From around 1,000 BC, a style of gardening city had incorporated natural layouts, water flowing from river headwaters, and exotic plants from their foreign campaigns by the Assyrian kings.

Assurnasirpal II (883-859BC) lists different types of pine, including cypress, juniper, almond, date, ebony, rosewood, olive, oak, tamarisk, walnut, terebinth, ash, pomegranate fir, pear, quince, fig and grape. The canal water flows into the gardens. Moreover, the fragrance pervades the aisles. It is very interesting that there are a lot of streams of water in the sky flow in the garden of pleasure.

Like a squirrel picking fruit in a garden." The city garden culminated with the palace design of Sennacherib (704-681 BC) with an aqueduct extending 50 km into the hills. The garden is taller and more ornate than any other and he prides himself on the intricate technologies he has implemented, calling his garden mansion a “Wonder for Everyone”.

While public gardens may have deep roots in the past, Public Parks Day is a rather modern celebration. The celebration started in 2009 and it was created as a way for both to enjoy and celebrate these beautiful spaces. The day is also the time for awareness campaigns about these spaces and what they mean to the local community. In addition to often being a prime location for public events, public gardens can also be an area for environmental conservation. Therefore, it is common to see that on this day, there are campaigns to draw attention to this and ensure that both tourists and locals remember these places.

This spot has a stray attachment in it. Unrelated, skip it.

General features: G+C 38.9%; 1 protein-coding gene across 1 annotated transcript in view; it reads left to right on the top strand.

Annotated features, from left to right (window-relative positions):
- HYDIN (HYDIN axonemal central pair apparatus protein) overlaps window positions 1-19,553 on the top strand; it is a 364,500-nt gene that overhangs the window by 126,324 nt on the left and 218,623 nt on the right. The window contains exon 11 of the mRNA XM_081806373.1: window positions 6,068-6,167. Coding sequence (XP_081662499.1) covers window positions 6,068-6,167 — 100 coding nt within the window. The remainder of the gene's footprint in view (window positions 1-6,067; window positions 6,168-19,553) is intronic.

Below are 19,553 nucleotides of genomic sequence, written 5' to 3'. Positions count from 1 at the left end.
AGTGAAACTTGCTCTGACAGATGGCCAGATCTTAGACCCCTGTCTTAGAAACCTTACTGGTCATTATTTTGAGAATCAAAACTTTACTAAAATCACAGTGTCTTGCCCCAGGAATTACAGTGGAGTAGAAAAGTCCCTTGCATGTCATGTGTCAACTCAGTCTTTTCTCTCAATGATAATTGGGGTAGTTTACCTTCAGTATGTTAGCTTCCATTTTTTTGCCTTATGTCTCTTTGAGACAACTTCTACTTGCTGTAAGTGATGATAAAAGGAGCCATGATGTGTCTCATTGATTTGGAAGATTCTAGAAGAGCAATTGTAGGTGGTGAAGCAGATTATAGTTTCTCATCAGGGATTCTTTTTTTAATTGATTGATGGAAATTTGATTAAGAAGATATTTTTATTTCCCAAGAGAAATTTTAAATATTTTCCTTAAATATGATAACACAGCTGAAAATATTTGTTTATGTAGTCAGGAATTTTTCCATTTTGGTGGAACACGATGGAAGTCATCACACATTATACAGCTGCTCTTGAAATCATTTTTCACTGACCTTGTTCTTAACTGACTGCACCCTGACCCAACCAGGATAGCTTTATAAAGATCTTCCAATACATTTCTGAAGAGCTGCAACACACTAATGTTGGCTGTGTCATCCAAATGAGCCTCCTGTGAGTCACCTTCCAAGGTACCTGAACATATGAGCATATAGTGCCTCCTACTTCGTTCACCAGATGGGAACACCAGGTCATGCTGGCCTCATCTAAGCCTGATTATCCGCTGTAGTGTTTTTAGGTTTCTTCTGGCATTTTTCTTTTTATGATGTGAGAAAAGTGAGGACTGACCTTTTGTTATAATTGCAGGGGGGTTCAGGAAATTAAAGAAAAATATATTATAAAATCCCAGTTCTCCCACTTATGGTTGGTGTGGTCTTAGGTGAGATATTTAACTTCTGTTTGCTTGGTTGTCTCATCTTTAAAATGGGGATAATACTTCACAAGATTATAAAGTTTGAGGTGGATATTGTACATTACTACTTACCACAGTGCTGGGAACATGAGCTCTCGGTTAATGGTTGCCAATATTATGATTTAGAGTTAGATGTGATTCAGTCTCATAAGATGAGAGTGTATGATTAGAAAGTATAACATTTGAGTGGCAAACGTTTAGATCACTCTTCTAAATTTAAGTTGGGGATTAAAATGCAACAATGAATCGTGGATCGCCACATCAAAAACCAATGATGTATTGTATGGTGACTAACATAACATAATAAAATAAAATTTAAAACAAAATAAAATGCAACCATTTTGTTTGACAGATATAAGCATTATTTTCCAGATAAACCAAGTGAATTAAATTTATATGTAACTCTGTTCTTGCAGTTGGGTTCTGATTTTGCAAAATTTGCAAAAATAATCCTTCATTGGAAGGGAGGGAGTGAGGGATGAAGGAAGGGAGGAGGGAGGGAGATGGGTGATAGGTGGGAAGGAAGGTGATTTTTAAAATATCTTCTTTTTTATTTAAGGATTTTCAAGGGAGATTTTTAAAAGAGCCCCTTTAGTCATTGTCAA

Some people even consider this day as the opening day of spring. Of course, this is not the official start of spring, but it seems to be the time when many people get out and enjoy nature with their loved ones and those they hold dear.

How to celebrate National Public Gardens Day

From roses to daisies, all we have to do is go out into the public garden and admire the diversity of flora. The beauty of nature cannot be taken lightly. Maybe we can plant some own gardens to get more colors to our homes.

The Biblical Book of Genesis mentions the Tigris and Euphrates as two of the four rivers that surround the Garden of Eden. No specific location has been identified, although there are many theories.

The Hanging Gardens of Babylon were listed by classical Greek writers as one of the Seven Wonders of the World. Ruins excavated in Babylon do not reveal any pertinent evidence, which leads some scholars to suggest that they may be purely mythical. Mesopotamia is believed to be the origin of the public garden and we must say we disagree.


National Public Gardens Day has been observed the Friday before Mother's Day.


Friday, May 6th, 2022

Friday, May 12th, 2023

Friday, May 10th, 2024

Friday, May 9th, 2025

Friday, May 8th, 2026

Also on Friday, May 10th, 2024